Mix Is Muddy Or Thin
One of the most common mixing mistakes is a lack of balance in the low-end. Often caused by mixing in untreated rooms where standing waves make it difficult to make critical mix decisions, problems in the low-mids can cause your mix to sound unbalanced and make it difficult to hear the kick, bass or synth parts.
If your mix sounds muddy, make a small cut with a wide bell on your mix bus around 100 - 300 Hz. If your mix sounds thin, try making a small boost instead. However, even when you know where to look, it can still be tricky to isolate and correct this issue.
That’s why I always use BASSROOM to fine-tune the low-end on my mixes. Insert BASSROOM on your mix bus and select one of the genre-specific presets to automatically suggest corrections for issues below 320 Hz.
The vocals are the most important instrument in almost every mix, except for instrumental tracks of course. But most vocal performances are very dynamic, meaning sometimes they’re too loud and sometimes they’re too quiet.
In order to make sure the listener can hear every word, you either need to do some serious fader-riding, or use a compressor to create more consistent dynamics.
Start by turning the vocal up so it’s always audible, and sometimes too loud. Then use a compressor to tame the peaks for a more consistent sound. The amount of gain reduction and compressor settings will vary greatly from song to song but the approach is always the same.
For a full run through of how to mix vocals click here.
Too Much Compression
Compression is one of the secrets to a good mix, but too much can ruin any track. Over-compression makes tracks sound small and squashed. It sucks all the life out of the dynamics, making it sound flat and boring.
To avoid over-compression, try to make your compressors breathe in time with the tempo of the song. Start with the slowest attack time and the fastest release time. Increase the attack time until you start to lose too much of the initial transient, then back off a bit.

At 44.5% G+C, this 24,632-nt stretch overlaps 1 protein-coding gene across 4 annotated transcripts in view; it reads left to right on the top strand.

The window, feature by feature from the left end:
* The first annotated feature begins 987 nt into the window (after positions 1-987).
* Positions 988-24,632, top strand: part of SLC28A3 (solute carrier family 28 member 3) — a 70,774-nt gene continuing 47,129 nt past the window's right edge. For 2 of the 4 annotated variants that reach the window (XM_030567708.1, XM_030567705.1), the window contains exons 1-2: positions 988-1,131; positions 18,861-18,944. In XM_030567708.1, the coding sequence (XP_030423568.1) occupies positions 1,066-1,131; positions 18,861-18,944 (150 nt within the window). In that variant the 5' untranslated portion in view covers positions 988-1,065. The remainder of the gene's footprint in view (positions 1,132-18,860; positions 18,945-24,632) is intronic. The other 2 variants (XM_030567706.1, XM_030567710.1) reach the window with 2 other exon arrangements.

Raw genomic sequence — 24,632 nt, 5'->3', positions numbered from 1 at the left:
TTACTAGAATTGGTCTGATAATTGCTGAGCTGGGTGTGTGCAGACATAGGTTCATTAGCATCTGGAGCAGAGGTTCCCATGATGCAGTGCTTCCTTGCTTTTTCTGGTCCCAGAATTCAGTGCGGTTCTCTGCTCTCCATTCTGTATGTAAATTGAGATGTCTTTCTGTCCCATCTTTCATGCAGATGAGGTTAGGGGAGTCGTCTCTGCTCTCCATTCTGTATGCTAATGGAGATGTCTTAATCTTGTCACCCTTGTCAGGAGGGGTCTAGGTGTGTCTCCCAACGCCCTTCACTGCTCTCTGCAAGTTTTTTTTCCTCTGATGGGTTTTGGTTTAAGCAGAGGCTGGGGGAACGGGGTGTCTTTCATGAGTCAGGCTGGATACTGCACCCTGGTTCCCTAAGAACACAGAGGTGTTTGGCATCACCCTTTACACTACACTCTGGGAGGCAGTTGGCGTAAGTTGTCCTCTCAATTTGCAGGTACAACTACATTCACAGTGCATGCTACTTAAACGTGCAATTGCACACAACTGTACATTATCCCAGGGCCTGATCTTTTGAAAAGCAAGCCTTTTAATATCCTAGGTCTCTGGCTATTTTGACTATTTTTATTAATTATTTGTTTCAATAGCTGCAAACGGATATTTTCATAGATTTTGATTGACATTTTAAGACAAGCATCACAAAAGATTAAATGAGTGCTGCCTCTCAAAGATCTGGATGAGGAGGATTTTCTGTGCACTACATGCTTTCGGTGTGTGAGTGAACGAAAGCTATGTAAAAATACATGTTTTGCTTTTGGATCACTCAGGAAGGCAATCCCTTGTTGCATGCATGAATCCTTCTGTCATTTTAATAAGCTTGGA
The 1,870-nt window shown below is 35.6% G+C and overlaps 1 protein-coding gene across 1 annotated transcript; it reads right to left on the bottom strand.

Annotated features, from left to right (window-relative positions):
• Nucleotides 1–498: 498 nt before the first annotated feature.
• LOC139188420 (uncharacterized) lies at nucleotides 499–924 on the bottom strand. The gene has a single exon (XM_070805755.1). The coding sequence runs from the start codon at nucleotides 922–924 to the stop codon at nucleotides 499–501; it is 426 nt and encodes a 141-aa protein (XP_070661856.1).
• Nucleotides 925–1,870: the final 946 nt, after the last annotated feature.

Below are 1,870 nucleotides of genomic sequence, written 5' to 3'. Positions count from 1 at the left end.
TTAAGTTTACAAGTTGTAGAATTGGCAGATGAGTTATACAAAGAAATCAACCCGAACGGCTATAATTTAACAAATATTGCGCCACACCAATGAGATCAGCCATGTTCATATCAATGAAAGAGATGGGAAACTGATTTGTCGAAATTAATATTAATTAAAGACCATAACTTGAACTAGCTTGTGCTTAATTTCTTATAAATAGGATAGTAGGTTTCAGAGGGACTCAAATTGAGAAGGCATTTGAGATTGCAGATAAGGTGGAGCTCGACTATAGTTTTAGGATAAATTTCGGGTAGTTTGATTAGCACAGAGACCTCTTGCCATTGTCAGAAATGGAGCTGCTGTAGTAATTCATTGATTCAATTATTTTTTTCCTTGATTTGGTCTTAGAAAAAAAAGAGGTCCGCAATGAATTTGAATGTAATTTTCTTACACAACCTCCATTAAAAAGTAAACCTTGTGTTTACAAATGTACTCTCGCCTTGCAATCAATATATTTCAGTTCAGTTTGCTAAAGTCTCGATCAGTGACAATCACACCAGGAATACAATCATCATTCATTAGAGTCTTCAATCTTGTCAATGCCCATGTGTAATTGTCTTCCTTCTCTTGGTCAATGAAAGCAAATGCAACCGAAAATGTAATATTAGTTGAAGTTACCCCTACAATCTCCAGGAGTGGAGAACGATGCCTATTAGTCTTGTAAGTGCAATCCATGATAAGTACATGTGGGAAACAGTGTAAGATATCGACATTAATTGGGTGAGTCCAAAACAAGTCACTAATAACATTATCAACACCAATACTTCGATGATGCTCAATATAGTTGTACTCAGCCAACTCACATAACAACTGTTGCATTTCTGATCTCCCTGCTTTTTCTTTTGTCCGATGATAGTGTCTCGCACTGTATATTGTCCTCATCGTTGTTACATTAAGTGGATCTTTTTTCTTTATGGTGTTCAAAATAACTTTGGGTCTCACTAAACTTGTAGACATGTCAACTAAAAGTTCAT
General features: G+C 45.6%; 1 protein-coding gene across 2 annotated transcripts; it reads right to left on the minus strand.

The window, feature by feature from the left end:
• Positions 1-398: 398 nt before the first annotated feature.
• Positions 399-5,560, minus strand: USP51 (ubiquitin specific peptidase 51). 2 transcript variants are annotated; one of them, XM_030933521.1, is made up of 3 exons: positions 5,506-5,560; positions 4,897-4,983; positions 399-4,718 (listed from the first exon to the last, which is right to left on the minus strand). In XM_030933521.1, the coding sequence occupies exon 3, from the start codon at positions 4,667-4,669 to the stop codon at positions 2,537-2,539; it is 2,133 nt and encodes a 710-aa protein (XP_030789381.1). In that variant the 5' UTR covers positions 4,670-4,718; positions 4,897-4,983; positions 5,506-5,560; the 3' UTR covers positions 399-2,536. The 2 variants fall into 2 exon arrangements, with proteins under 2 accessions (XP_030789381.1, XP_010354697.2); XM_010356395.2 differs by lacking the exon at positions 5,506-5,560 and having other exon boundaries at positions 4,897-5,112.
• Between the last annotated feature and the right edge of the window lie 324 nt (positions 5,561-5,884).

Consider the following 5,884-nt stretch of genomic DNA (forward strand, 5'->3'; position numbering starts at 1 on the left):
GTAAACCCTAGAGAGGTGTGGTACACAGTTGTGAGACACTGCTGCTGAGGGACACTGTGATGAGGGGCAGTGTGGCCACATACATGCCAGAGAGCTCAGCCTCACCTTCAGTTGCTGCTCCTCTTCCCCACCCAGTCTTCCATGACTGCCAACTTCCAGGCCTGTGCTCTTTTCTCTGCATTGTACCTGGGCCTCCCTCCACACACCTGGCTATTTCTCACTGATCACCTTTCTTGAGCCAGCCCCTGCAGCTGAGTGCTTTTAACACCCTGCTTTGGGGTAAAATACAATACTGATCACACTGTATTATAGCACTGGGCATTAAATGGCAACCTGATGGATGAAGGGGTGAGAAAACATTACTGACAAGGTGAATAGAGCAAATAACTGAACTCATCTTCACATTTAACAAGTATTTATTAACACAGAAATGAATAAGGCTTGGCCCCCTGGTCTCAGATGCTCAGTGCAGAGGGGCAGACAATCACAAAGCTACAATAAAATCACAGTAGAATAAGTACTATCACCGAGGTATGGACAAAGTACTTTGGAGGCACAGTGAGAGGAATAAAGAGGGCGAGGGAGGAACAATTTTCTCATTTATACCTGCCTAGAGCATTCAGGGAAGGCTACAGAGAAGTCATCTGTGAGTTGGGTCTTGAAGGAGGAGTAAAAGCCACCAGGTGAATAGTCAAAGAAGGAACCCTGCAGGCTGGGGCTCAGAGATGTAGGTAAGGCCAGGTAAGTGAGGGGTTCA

Then slowly decrease the release time to make the compressor “breathe” in time with the tempo of the song. The needle should return back to 0 just before the next transient. Many compressors feature an auto setting that also works well for this.
To read: The Secret To Compressor Attack And Release Time, Click Here.
No Song Dynamics
Some engineers spend so much time mixing each individual track that they forget to listen to the song as a whole. Mixes that stay at the same level throughout the whole song can sound stale and boring.
When the chorus comes on, you want the listener to know it. Don’t be afraid to automate your levels up by a dB or more during the chorus to help make it pop and add separation between the verses.
Not Knowing When To Stop
Leonardo da Vinci once said art is never finished, only abandoned. You could endlessly tweak every mix and never feel like you completely nailed it.
Mixing is an exponential process. At first, you make huge amounts of progress in a short amount of time.
Within 20 minutes, you should be able to map out a rough idea of your mix. The more time you spend mixing, the less effective you become. Eventually, you actually start making the song sound worse because you lost sight of your vision.
To avoid this issue, make a checklist of everything you need to accomplish in a mix at the start. As you work your way down the list, cross off the items you complete. After crossing off the last item, print your mix.
Sleep on it, then listen again the next morning. While you’re listening back, use LEVELS to make sure there are no technical issues. If nothing needs your attention, mark it as complete and move on to the next track!